July 3, 2018

Media contacts:

Kathleen Wong
Tel: 808-532-8748

Taylour Chang

Tel: (808) 532-3033


Theatre screens short film on slavery in the Pacific, followed by discussion with Ta-Nehisi Coates on black diasporic experience

WHAT: Ta-Nehisi Coates in Conversation
WHEN: Saturday August 25, 6pm
TICKETS: $30 for general admission, $25 for museum members
INFO: 532-6097,, (publishable)
High-res images available on request

HONOLULU, HAWAI‘I—Following the popularity of his all too timely #1 New York Times bestselling book Between the World and Me, Ta-Nehisi Coates became a household name. The award-winning writer continues to be one of the most valued commentators on the current political landscape, sharing his experience as a black man with captivating and moving language. On the evening of Saturday, August 25, Ta-Nehisi Coates will visit the Doris Duke Theatre for a moderated conversation on the commonalities between the African American experience in the United States and the current politics and history of Hawai‘i.

Moderated by Dr. Akiemi Glenn—founder and curator of the Pōpolo Project—the discussion will explore the liabilities and boons for better understanding the intersection between the experience of blackness in the Pacific and the experience of blackness in the continental United States. 

The conversation will be preceded by Healing Traditions, a short film by the The Pōpolo Project, and the Hawai‘i premiere of Blackbird, a short film written and directed by Solomon Islander Amie Batalibasi, along with a brief talkback with scholars about the experience of slavery in the Pacific.  

Special thanks to supporting sponsor The Pōpolo Project. 

Event timeline

6pm: Screening of Healing Traditions and Blackbird with moderated discussion
7pm: Ta-Nehisi Coates in Conversation, moderated by Dr. Akiemi Glenn
8pm: Drinks and book sale with no-host bar in Luce Pavilion

Ta-Nehisi Coates the author of the #1 New York Times bestseller Between the World and Me, winner of the National Book Award. His recent book We Were Eight Years in Power is a collection of his essays on the Obama Era. He currently writes the Black Panther and Captain America comic book, in addition to writing as a national correspondent for The Atlantic.

His award-winning writing combines reportage, historical analysis and personal narrative to address some of America’s most complex and challenging issues pertaining to culture and identity.

Dr. Akiemi Glenn is a Honolulu-based scholar and cultureworker. She holds an M.A. and Ph.D. in linguistics from the University of Hawai‘i at Mānoa and a B.A. in linguistics from New York University. Her research considers the interplay of space, geography, community and language. Glenn's primary interests are in how Indigenous peoples, refugees, captives, migrants and other diasporic peoples in the Pacific and the Americas use language to construct, navigate and politicize their identities. She commits her interests in systems, semiotics and culture to an applied research method and practice that explore the rich vectors of change in community culturework programming. Glenn is the founder and curator of the Pōpolo Project. She is currently the director of Tele!, a language revitalization and engagement project in Hawai‘i's Tokelauan community funded by the federal Administration for Native Americans and administered by Te Taki Tokelau Community Training & Development.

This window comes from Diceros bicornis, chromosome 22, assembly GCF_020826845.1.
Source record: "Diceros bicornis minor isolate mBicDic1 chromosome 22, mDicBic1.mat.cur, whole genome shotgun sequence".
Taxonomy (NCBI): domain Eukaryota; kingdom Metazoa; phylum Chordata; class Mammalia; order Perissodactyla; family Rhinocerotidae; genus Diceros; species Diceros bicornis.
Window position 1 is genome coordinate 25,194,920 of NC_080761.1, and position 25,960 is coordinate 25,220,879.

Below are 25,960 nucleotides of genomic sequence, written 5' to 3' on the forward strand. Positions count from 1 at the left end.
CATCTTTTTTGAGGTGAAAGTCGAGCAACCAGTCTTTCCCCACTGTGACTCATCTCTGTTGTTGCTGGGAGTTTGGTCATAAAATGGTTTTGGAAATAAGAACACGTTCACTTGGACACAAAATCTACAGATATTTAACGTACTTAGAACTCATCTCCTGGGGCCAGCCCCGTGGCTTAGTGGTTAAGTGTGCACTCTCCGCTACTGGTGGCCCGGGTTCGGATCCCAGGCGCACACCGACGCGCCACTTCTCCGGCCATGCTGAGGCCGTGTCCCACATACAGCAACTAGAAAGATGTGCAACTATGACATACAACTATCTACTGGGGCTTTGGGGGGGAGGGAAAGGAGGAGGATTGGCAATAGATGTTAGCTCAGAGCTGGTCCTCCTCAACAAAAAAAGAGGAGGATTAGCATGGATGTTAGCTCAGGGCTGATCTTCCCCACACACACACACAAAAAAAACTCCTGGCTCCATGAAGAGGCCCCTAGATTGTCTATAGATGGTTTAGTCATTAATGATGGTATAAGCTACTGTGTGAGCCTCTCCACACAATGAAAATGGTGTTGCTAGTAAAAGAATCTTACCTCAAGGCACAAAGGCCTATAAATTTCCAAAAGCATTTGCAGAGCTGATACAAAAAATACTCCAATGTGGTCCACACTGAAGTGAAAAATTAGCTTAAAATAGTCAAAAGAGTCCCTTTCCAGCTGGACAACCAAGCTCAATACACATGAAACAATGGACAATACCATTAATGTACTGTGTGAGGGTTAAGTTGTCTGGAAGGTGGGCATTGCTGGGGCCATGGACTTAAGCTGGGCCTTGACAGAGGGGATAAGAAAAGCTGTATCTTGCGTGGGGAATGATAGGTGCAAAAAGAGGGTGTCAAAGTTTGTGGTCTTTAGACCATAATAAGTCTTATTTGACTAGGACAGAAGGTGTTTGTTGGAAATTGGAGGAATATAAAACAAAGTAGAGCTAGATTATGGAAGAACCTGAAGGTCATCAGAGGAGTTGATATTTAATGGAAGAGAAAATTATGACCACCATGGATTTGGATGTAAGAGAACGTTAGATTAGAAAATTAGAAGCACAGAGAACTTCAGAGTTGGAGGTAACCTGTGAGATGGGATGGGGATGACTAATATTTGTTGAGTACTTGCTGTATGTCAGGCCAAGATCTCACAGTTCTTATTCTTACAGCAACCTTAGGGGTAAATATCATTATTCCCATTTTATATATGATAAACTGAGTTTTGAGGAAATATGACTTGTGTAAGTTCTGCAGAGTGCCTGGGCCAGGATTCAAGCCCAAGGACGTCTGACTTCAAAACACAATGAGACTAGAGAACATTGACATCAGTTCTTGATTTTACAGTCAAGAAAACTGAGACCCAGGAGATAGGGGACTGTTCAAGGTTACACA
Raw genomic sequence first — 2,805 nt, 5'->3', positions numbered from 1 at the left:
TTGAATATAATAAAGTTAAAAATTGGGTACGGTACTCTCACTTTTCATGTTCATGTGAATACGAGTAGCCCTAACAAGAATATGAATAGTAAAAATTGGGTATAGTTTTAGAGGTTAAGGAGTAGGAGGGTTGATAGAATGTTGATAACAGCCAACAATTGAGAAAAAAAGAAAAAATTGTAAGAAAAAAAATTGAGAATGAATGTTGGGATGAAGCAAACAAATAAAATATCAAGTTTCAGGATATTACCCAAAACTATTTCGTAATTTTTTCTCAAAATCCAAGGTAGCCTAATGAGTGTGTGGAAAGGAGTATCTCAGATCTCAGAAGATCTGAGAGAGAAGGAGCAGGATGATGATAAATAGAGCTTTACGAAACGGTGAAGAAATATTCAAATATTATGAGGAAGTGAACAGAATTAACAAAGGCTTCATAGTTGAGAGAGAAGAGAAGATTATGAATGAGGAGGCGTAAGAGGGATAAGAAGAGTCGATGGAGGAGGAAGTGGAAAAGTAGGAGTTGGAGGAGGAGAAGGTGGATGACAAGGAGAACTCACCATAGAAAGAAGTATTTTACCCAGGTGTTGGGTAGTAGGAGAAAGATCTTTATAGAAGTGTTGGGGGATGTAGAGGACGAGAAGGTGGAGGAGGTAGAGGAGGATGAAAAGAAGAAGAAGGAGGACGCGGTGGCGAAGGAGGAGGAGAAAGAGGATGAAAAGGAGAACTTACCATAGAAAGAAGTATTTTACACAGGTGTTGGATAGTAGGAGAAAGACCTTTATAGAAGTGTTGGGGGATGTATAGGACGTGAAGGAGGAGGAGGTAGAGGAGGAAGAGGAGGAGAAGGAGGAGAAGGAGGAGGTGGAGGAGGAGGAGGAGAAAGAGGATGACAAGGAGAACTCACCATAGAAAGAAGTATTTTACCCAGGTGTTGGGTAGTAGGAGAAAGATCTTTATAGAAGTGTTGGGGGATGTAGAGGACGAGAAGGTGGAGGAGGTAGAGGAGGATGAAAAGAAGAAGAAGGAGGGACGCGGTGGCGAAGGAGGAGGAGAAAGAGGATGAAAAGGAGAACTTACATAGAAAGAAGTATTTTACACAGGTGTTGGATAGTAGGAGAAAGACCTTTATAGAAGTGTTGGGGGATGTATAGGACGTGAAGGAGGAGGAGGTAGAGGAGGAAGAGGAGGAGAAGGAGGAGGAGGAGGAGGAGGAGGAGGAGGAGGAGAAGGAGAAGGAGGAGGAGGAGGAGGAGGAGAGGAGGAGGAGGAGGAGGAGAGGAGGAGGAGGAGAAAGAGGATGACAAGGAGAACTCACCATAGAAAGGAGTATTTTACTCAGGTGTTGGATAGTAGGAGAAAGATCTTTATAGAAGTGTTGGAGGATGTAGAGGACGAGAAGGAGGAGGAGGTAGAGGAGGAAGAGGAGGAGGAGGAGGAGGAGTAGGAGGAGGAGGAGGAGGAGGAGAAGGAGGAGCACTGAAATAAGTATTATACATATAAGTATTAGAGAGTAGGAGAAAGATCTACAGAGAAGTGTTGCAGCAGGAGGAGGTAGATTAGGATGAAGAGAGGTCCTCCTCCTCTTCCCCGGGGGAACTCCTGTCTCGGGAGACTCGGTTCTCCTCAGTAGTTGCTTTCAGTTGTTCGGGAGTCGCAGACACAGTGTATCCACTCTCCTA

The Pōpolo Project is a multimedia project that explores what it means to be black in Hawai'i and the larger Pacific. By making the lives of Black folks visible among what we commonly think of as local, the Pōpolo Project highlights the vivid, complex diversity of blackness.


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About the Honolulu Museum of Art

One of the world’s premier art museums, the Honolulu Museum of Art presents international caliber special exhibitions and features a collection that includes Hokusai, van Gogh, Gauguin, Monet, Picasso and Warhol, as well as traditional Asian and Hawaiian art.

Located in two of Honolulu’s most beautiful buildings, visitors enjoy two cafés, gardens, a shop, and films and concerts at the theater. The museum is dedicated to bringing together great art and people to create a more harmonious, adaptable, and enjoyable society in Hawai’i.


Honolulu Museum of Art: 900 S. Beretania Street
Honolulu Museum of Art Spalding House: 2411 Makiki Heights Drive
Honolulu Museum of Art School: 1111 Victoria Street
Honolulu Museum of Art at First Hawaiian Center: 999 Bishop Street
Honolulu Museum of Art Doris Duke Theatre: 901 Kinau Street (at rear of museum)


Honolulu Museum of Art: Tues–Sun 10 am–4:30pm; closed Monday.
Honolulu Museum of Art Spalding House: Tues–Sun 10am–4pm; closed Monday.

Admission (permits entry to both museums on the same day):
$20 general admission; $10 Hawai‘i residents and active duty military living in Hawai‘i; children 18 and under are free.

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